Partly as a reaction to reading Dave Allen’s organization book Getting Things Done, I’ve carved three days out of my schedule between this week and next to take care of innumerable little tasks; organize papers, projects, and records; make progress on a couple of small projects; and so on. Today was my first day, and much of it went into getting paper-based information organized. While I’ve had filing systems working in the past, in recent years my system has been “put it in a pile where I can dig through and find it if I really need to.” I had been envisioning filing papers as a Big Job that needed to be done all at once and then repeated regularly, and for me, organizing papers was wasn’t enough of a priority to put in that time at this stage.
Allen’s book has given me a newer and more pleasant perspective on the issue. He points out that papers that haven’t been dealt with, and in fact all things that haven’t been dealt with, tend to be an irritant until they’re taken care of. In other words, one of the immediate rewards of getting my files in order would be more peace of mind. He also outlines a system for keeping files always up to date, with no need to make a big filing push at any time. It was largely this system for paper files that I used to inform my recent post on keeping on top of e-mail all the time.
While it may sound bizarre, filing papers today was actually fun, because Allen’s system helped me get into flow with the filing: in other words, I was continuously involved and challenged in the task, I knew exactly what I needed to do, and I could see how well I was doing as I went.
I won’t and can’t reproduce all of Allen’s system here, although I highly recommend his book if you’re interested in getting more control over the many obligations, objects, papers, tasks, priorities, and other elements that pass through your life.
I had actually started filing using Allen’s system a week or two before I began going through large stacks of to-be-filed papers, just to handle some new papers that were coming in. In other words, I’m already treating filing like a habit instead of something to be done every once in a while in chunks. It’s important to handle these kinds of obligations that way to be able to keep up to date once things are off to a good start. Trying to do filing in a “big push” is likely to mean keeping a “to file” pile after that, which will require another “big push” in future. By contrast, Allen’s system depends on setting eyes on a piece of paper once and then trying to decide where it needs to finally go or what it needs to finally do.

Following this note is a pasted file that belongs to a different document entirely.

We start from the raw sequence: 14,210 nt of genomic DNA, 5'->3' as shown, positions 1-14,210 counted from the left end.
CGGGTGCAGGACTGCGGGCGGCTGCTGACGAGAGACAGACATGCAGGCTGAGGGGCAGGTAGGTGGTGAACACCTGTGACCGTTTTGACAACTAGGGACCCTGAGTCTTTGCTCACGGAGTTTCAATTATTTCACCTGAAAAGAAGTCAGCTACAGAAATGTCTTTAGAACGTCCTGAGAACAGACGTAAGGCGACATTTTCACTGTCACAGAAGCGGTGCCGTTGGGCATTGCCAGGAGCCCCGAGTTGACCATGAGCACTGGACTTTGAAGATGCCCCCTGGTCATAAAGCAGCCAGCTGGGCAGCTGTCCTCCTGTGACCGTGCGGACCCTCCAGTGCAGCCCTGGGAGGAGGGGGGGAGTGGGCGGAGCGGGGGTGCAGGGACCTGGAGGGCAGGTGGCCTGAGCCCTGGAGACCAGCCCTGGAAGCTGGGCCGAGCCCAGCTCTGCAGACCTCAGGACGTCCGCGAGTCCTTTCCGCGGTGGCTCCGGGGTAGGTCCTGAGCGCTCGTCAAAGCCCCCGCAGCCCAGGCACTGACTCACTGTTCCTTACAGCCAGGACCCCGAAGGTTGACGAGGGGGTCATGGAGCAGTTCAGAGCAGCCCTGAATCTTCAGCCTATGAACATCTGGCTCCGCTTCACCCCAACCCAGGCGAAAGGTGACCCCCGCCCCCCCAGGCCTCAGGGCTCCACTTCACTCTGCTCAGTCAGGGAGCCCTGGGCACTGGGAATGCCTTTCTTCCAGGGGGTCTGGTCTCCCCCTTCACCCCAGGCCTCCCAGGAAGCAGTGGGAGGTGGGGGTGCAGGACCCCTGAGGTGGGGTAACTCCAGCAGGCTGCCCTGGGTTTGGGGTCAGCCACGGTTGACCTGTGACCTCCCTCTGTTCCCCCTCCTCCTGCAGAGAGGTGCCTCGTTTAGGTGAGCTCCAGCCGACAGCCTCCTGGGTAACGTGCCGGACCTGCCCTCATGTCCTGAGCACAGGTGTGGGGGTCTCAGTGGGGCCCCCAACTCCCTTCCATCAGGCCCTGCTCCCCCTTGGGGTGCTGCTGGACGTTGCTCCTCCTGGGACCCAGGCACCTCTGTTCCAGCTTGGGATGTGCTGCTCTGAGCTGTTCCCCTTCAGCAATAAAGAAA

I purchased (inexpensively, through eBay) a simple label maker to make the labels for my file folders. While a label maker may sound like it’s approximately as useful as a banana hammock, the difference in clarity and professional appearance of the printed labels on folders compared to the old hand-labeled folders is striking. I can much more easily find a file using these labels. I use a label maker instead of the computer to make the labels because Allen’s system depends on being able to make up a new file instantly with very little fuss, even if it’s just one folder for one piece of paper, and putting labels through a printer is usually too much of a hassle for repeated little jobs like that.
With a stack of fresh folders, the label maker, and a good system, I was able to sit and plow through piles of paper fairly efficiently, and most importantly to be able to decide then and there exactly what to do with each piece of paper–whether that meant capturing a task from it in my task management system, filing it in an existing folder, making a new folder and filing it there, recycling it, etc. Seeing chaos reduced to order step by step like this is powerfully motivating–and well worth trying if you can make the time to get started.